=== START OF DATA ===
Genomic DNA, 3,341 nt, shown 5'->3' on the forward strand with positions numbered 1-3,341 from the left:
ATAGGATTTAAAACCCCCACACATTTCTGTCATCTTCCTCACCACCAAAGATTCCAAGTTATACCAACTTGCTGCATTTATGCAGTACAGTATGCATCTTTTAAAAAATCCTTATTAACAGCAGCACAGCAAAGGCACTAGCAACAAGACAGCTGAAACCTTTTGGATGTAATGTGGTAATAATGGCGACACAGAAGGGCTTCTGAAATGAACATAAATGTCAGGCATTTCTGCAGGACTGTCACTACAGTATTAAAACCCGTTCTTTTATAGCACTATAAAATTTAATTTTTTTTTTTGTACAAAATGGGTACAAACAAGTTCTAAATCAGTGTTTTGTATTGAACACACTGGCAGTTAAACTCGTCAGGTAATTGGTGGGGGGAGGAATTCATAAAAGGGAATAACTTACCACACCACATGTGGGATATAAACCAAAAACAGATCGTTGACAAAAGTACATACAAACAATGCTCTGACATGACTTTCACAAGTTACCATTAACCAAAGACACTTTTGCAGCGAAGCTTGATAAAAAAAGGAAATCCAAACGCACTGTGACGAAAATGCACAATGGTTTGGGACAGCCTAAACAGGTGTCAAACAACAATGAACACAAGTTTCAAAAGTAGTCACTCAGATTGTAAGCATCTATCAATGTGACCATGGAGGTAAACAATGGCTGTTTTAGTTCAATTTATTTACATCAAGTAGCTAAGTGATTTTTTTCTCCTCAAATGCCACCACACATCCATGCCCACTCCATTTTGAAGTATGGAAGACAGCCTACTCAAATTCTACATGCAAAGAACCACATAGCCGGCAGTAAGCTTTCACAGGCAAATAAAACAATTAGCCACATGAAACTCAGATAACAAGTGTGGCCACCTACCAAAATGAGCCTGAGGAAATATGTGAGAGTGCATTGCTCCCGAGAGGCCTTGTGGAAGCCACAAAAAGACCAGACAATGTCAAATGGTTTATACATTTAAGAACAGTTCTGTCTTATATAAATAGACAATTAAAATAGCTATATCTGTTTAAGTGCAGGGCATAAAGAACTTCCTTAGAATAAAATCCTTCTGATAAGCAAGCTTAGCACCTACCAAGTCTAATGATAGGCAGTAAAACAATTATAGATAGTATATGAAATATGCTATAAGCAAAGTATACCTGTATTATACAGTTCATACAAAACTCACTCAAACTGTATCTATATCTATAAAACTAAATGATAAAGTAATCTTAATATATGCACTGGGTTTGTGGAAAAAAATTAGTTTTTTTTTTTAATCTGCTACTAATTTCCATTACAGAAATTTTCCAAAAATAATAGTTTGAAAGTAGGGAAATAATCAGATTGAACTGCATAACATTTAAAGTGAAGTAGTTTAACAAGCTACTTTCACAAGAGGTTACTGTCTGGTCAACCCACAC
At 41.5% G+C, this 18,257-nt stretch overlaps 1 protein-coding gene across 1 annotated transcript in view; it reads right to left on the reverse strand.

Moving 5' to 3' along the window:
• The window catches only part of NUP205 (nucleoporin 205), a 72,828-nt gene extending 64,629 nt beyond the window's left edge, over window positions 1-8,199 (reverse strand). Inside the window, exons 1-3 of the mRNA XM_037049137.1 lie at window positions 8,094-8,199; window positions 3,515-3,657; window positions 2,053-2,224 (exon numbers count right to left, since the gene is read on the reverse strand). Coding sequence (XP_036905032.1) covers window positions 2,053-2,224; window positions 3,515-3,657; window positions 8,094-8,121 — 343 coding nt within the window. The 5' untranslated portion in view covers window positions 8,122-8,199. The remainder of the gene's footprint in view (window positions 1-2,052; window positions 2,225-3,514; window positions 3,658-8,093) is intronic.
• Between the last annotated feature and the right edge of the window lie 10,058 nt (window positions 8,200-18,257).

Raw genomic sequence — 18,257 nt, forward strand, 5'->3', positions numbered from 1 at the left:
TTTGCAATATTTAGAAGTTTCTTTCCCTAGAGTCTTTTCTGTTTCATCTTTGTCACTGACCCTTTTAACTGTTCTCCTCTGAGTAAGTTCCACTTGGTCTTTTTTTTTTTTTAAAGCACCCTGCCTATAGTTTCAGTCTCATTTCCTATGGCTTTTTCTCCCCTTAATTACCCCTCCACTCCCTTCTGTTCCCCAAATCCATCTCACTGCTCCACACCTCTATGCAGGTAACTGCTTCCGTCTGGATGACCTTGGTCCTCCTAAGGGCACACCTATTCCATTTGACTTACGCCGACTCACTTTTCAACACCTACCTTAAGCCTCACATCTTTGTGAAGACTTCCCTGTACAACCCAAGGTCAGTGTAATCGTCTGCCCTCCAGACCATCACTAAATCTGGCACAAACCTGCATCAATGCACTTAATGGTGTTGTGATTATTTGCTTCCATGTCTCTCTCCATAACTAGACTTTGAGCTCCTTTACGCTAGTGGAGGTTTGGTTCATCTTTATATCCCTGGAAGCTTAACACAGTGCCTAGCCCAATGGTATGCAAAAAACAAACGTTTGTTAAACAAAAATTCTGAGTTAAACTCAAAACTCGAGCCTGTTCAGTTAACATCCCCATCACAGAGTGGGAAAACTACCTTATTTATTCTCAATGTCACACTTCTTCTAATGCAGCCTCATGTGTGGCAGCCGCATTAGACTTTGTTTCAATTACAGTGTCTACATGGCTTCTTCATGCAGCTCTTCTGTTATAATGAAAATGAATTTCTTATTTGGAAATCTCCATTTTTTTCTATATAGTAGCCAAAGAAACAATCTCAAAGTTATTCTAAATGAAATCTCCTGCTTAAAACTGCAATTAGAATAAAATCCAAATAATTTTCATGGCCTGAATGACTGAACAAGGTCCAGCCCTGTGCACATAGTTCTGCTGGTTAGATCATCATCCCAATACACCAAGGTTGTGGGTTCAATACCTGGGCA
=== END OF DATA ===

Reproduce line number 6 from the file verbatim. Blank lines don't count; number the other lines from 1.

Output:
• Between the last annotated feature and the right edge of the window lie 10,058 nt (window positions 8,200-18,257).